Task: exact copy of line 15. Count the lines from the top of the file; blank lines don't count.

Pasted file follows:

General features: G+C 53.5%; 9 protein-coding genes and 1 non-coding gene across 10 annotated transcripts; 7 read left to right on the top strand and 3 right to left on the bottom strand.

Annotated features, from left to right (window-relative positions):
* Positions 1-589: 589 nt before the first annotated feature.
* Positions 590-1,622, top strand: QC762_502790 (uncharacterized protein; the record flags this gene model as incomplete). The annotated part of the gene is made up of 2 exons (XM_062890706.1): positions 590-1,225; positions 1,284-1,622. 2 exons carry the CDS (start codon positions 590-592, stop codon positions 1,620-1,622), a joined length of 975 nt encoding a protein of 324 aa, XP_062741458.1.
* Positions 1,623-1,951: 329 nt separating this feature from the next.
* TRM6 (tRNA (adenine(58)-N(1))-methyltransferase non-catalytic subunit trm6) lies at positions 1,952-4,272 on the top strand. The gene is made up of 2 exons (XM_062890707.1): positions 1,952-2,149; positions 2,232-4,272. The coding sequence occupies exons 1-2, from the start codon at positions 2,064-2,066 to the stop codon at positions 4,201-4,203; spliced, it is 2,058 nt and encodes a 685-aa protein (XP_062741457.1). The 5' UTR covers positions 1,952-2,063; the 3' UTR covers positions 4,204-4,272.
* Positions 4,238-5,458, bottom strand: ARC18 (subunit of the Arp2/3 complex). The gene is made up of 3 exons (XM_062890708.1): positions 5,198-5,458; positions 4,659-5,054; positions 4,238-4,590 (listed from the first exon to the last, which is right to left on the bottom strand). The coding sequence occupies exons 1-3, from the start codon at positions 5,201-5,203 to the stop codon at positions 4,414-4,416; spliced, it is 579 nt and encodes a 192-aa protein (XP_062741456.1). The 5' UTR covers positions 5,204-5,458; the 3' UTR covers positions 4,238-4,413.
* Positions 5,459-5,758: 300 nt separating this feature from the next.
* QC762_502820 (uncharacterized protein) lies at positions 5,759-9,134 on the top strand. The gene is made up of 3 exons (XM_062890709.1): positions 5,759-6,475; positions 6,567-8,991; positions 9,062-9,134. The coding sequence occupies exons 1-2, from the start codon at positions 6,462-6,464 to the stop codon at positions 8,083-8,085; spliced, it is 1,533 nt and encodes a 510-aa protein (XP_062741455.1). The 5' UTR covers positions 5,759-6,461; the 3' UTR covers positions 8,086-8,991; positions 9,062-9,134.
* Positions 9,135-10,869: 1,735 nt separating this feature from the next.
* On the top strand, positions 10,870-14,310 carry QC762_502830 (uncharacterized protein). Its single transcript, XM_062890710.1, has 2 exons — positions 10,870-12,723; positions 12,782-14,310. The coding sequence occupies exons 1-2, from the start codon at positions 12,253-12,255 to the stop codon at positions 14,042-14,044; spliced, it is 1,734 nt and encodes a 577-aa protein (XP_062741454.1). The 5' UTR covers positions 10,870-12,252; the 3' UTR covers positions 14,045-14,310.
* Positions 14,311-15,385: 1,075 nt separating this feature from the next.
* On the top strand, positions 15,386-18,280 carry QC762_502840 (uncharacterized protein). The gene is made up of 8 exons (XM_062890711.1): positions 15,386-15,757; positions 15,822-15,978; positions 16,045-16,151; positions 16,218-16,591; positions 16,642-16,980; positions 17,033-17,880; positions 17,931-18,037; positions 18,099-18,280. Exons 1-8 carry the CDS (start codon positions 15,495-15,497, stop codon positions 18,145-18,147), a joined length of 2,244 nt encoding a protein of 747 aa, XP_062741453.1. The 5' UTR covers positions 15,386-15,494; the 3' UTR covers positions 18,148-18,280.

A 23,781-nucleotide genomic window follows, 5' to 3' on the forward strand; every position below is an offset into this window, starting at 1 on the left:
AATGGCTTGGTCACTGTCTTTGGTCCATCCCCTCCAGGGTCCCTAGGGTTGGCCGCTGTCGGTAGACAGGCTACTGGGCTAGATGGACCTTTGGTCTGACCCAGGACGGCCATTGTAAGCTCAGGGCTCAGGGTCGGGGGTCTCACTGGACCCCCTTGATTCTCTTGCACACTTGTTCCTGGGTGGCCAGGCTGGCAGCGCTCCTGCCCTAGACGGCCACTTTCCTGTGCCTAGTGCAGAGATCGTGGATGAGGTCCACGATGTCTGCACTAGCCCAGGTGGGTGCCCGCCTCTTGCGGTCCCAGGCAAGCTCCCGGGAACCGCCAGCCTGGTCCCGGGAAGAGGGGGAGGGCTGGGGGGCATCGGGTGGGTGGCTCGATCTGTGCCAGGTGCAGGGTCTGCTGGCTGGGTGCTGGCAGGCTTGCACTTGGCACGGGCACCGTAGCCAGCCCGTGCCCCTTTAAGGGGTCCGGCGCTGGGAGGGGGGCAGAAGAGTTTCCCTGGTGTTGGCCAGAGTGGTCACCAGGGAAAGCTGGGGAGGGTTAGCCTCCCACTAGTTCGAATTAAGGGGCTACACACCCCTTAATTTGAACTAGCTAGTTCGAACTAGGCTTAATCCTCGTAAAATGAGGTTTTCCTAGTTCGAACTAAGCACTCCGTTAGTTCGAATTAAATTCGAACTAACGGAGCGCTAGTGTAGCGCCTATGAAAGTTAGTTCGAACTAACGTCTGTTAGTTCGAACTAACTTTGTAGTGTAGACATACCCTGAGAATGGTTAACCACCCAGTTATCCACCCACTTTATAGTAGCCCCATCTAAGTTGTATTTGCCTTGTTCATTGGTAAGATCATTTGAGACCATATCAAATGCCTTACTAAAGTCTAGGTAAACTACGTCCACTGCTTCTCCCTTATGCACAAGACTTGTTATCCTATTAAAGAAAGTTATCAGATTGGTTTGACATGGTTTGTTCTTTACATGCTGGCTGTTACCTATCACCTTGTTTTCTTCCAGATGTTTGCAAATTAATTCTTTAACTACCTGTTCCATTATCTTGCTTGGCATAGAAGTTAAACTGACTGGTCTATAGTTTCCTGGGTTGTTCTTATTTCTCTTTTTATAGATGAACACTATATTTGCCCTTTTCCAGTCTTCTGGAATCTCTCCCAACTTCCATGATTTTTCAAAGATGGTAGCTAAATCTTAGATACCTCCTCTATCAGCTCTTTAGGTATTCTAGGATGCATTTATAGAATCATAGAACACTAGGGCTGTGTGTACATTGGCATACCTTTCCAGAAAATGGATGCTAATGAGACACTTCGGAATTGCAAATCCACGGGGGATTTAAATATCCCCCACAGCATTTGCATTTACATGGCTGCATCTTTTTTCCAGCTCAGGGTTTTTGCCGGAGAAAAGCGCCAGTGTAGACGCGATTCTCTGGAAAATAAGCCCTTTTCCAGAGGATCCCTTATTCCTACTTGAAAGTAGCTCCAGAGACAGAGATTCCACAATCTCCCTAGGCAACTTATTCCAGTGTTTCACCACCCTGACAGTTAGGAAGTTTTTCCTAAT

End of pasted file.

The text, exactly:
AATGGCTTGGTCACTGTCTTTGGTCCATCCCCTCCAGGGTCCCTAGGGTTGGCCGCTGTCGGTAGACAGGCTACTGGGCTAGATGGACCTTTGGTCTGACCCAGGACGGCCATTGTAAGCTCAGGGCTCAGGGTCGGGGGTCTCACTGGACCCCCTTGATTCTCTTGCACACTTGTTCCTGGGTGGCCAGGCTGGCAGCGCTCCTGCCCTAGACGGCCACTTTCCTGTGCCTAGTGCAGAGATCGTGGATGAGGTCCACGATGTCTGCACTAGCCCAGGTGGGTGCCCGCCTCTTGCGGTCCCAGGCAAGCTCCCGGGAACCGCCAGCCTGGTCCCGGGAAGAGGGGGAGGGCTGGGGGGCATCGGGTGGGTGGCTCGATCTGTGCCAGGTGCAGGGTCTGCTGGCTGGGTGCTGGCAGGCTTGCACTTGGCACGGGCACCGTAGCCAGCCCGTGCCCCTTTAAGGGGTCCGGCGCTGGGAGGGGGGCAGAAGAGTTTCCCTGGTGTTGGCCAGAGTGGTCACCAGGGAAAGCTGGGGAGGGTTAGCCTCCCACTAGTTCGAATTAAGGGGCTACACACCCCTTAATTTGAACTAGCTAGTTCGAACTAGGCTTAATCCTCGTAAAATGAGGTTTTCCTAGTTCGAACTAAGCACTCCGTTAGTTCGAATTAAATTCGAACTAACGGAGCGCTAGTGTAGCGCCTATGAAAGTTAGTTCGAACTAACGTCTGTTAGTTCGAACTAACTTTGTAGTGTAGACATACCCTGAGAATGGTTAACCACCCAGTTATCCACCCACTTTATAGTAGCCCCATCTAAGTTGTATTTGCCTTGTTCATTGGTAAGATCATTTGAGACCATATCAAATGCCTTACTAAAGTCTAGGTAAACTACGTCCACTGCTTCTCCCTTATGCACAAGACTTGTTATCCTATTAAAGAAAGTTATCAGATTGGTTTGACATGGTTTGTTCTTTACATGCTGGCTGTTACCTATCACCTTGTTTTCTTCCAGATGTTTGCAAATTAATTCTTTAACTACCTGTTCCATTATCTTGCTTGGCATAGAAGTTAAACTGACTGGTCTATAGTTTCCTGGGTTGTTCTTATTTCTCTTTTTATAGATGAACACTATATTTGCCCTTTTCCAGTCTTCTGGAATCTCTCCCAACTTCCATGATTTTTCAAAGATGGTAGCTAAATCTTAGATACCTCCTCTATCAGCTCTTTAGGTATTCTAGGATGCATTTATAGAATCATAGAACACTAGGGCTGTGTGTACATTGGCATACCTTTCCAGAAAATGGATGCTAATGAGACACTTCGGAATTGCAAATCCACGGGGGATTTAAATATCCCCCACAGCATTTGCATTTACATGGCTGCATCTTTTTTCCAGCTCAGGGTTTTTGCCGGAGAAAAGCGCCAGTGTAGACGCGATTCTCTGGAAAATAAGCCCTTTTCCAGAGGATCCCTTATTCCTACTTGAAAGTAGCTCCAGAGACAGAGATTCCACAATCTCCCTAGGCAACTTATTCCAGTGTTTCACCACCCTGACAGTTAGGAAGTTTTTCCTAAT